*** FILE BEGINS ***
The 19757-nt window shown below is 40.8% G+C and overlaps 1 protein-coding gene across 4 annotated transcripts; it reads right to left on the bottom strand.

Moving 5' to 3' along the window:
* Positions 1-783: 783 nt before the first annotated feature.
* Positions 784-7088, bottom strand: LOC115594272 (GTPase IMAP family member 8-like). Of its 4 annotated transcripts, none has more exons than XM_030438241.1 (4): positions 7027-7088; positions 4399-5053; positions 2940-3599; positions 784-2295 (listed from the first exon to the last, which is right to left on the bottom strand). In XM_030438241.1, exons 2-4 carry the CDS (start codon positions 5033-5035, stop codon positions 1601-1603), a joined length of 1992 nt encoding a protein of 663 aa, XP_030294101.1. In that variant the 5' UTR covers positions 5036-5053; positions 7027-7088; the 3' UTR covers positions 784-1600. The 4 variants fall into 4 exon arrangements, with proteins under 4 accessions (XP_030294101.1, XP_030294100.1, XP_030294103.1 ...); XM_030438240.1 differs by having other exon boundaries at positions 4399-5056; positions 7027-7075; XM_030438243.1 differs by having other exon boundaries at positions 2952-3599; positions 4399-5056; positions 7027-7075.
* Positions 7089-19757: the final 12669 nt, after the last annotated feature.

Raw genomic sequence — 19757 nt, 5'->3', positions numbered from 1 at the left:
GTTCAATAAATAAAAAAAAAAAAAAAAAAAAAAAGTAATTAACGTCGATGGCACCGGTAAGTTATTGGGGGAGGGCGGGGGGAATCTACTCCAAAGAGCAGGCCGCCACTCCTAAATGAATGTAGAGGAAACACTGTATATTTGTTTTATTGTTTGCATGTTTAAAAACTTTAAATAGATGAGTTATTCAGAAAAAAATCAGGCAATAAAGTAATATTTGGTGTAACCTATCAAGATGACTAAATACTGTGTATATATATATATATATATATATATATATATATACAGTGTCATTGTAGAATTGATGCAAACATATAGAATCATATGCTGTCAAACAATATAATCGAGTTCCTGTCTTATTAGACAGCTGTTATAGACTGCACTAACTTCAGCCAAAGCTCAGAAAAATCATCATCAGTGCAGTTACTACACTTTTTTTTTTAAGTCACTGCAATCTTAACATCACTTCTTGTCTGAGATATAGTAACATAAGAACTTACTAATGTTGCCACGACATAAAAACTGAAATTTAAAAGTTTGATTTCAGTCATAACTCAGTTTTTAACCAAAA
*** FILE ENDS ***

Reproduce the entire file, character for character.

The 19757-nt window shown below is 40.8% G+C and overlaps 1 protein-coding gene across 4 annotated transcripts; it reads right to left on the bottom strand.

Moving 5' to 3' along the window:
* Positions 1-783: 783 nt before the first annotated feature.
* Positions 784-7088, bottom strand: LOC115594272 (GTPase IMAP family member 8-like). Of its 4 annotated transcripts, none has more exons than XM_030438241.1 (4): positions 7027-7088; positions 4399-5053; positions 2940-3599; positions 784-2295 (listed from the first exon to the last, which is right to left on the bottom strand). In XM_030438241.1, exons 2-4 carry the CDS (start codon positions 5033-5035, stop codon positions 1601-1603), a joined length of 1992 nt encoding a protein of 663 aa, XP_030294101.1. In that variant the 5' UTR covers positions 5036-5053; positions 7027-7088; the 3' UTR covers positions 784-1600. The 4 variants fall into 4 exon arrangements, with proteins under 4 accessions (XP_030294101.1, XP_030294100.1, XP_030294103.1 ...); XM_030438240.1 differs by having other exon boundaries at positions 4399-5056; positions 7027-7075; XM_030438243.1 differs by having other exon boundaries at positions 2952-3599; positions 4399-5056; positions 7027-7075.
* Positions 7089-19757: the final 12669 nt, after the last annotated feature.

Raw genomic sequence — 19757 nt, 5'->3', positions numbered from 1 at the left:
GTTCAATAAATAAAAAAAAAAAAAAAAAAAAAAAGTAATTAACGTCGATGGCACCGGTAAGTTATTGGGGGAGGGCGGGGGGAATCTACTCCAAAGAGCAGGCCGCCACTCCTAAATGAATGTAGAGGAAACACTGTATATTTGTTTTATTGTTTGCATGTTTAAAAACTTTAAATAGATGAGTTATTCAGAAAAAAATCAGGCAATAAAGTAATATTTGGTGTAACCTATCAAGATGACTAAATACTGTGTATATATATATATATATATATATATATATATATACAGTGTCATTGTAGAATTGATGCAAACATATAGAATCATATGCTGTCAAACAATATAATCGAGTTCCTGTCTTATTAGACAGCTGTTATAGACTGCACTAACTTCAGCCAAAGCTCAGAAAAATCATCATCAGTGCAGTTACTACACTTTTTTTTTTAAGTCACTGCAATCTTAACATCACTTCTTGTCTGAGATATAGTAACATAAGAACTTACTAATGTTGCCACGACATAAAAACTGAAATTTAAAAGTTTGATTTCAGTCATAACTCAGTTTTTAACCAAAA